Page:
How to Use SEO for Your Brick and Mortar Store
Search engine optimization (SEO) has become synonymous with marketing in the new digital age. Truth is, you’ll find multiple ways to use that little acronym, even if you have a local brick-and-mortar store. It’s not all about online all the time. People still like to touch and feel what they are buying, and while the mass population does a lot of its shopping online, bricks-and-mortar stores aren’t going anywhere for awhile. In fact, research shows that 72 percent of all millennial shoppers research their products online before purchasing in a store. And two-thirds of in-store shoppers will check prices on a device while shopping. This means online customers and in-person sales are intimately linked. Thus, your storefront brand can use local SEO as a major marketing tool.
First, it’s important to know the difference between regular SEO and local SEO. The latter should be using geographical keywords and designators to ensure that the client searching brings up the most relevant information by business. Keep in mind that this type of SEO lowers competition and will optimize for top locations within a given radius of that location. Meaning, if you are the only hardware store in town, than you better use the right keywords to ensure you are getting hits in that town.
Effectively take the time to do a keyword search as well to find your target audience. It is well-known that most online searches never get to the second page of results and submitting long-tail keywords in web content is a surefire way to push people to your site. Long-tail keywords are longer and more organized phrases used in web searches. For example: “SEO for brick and mortar stores.” Throws these sentences in web copy and blog posts to ensure that visitors see your business when asking the right questions.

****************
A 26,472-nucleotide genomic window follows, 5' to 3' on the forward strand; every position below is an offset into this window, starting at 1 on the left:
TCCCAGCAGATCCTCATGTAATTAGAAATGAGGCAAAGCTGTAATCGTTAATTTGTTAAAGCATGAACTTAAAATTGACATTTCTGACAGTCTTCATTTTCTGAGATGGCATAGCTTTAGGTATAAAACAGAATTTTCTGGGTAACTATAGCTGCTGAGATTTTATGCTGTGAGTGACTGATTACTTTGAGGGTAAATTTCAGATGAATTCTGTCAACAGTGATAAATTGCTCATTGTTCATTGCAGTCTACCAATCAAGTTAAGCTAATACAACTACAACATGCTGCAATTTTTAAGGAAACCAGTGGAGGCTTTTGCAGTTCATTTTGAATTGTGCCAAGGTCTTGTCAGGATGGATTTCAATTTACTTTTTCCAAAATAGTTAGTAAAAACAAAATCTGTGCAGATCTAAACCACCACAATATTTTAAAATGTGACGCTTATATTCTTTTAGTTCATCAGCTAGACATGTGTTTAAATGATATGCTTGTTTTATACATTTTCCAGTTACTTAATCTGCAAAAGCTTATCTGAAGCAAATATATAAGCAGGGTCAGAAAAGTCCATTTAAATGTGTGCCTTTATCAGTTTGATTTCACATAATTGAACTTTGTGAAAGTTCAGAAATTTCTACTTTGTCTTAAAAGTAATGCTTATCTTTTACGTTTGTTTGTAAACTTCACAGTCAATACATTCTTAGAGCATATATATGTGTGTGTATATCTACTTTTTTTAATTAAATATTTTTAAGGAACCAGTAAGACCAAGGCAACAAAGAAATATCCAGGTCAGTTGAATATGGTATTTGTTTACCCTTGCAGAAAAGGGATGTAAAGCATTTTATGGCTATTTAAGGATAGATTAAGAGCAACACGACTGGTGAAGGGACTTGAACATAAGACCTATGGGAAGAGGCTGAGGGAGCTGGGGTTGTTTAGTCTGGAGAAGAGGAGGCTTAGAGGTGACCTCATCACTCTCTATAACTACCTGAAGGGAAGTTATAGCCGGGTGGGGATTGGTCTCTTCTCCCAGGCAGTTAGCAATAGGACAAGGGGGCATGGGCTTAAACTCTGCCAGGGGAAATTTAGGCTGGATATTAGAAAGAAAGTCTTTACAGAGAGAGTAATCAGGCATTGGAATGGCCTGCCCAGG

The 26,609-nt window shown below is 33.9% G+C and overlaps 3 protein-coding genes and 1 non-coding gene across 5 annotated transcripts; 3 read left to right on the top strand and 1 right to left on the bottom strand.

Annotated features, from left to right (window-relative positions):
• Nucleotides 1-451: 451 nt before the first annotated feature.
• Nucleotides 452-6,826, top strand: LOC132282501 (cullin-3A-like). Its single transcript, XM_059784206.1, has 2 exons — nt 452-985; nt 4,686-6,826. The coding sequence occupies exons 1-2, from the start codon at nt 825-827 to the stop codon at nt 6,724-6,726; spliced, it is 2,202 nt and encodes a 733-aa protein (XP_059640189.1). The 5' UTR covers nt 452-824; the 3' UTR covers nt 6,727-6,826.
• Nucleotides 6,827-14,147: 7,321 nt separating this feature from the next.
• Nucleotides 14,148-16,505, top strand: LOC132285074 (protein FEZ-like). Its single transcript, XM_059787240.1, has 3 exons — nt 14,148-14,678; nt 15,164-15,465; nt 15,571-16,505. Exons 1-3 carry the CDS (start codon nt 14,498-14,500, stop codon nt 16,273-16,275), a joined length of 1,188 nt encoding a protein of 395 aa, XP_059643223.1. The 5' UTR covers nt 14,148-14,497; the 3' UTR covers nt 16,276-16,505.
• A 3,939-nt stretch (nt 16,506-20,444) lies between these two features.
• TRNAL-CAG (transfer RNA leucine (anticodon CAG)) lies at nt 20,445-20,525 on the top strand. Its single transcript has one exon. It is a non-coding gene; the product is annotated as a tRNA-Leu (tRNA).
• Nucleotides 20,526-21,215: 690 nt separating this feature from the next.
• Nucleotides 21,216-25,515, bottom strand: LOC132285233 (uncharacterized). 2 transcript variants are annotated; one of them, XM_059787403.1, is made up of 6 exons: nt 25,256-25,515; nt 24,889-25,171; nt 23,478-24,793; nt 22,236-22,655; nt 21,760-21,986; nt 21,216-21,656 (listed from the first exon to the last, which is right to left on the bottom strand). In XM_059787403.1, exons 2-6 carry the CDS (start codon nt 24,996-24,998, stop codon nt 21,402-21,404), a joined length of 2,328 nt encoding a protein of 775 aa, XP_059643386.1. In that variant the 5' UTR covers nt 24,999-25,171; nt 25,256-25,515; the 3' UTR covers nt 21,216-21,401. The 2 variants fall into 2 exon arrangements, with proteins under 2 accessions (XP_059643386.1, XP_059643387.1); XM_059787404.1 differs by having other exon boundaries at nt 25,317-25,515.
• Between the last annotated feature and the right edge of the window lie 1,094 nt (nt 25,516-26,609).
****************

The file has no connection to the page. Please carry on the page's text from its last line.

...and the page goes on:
The right address
You’ll need to decide what address will make it easy for consumers to find you. If you have a brick-and-mortar but work out of your home, are you going to use a home address? Probably not, but you should use an address that covers the geographic area that makes sense, or as close to the city center as possible. What about the address on your bank loan? Whichever address you do use, make sure that you take a hard look to build local credibility.
Other ways to strengthen local SEO is through ensuring your business name and phone number are on every page of the site and include the zip code and names of the actual cities. That sounds like common sense, but ensuring that those small items are front and center drives new business. If you have multiple locations, each of your locations should have a separate page devoted to it that provides location-specific information that internet searchers look for.
Even as something as detailed as your URL name can make a difference with driving SEO to your site. Just add the city your location is in within the URL. For example: Change Yourcompany.com to Yourcompany.com/Cleveland-home. Use meta descriptions and tags that appear beneath the hyperlink on the page to include the city and state of your location.
With that said, obviously racking up positive local reviews on sites like Yelp play a significant part, as well. If you are indeed a brick-and-mortar store or small chain without extensive ecommerce, you still need to utilize local SEO.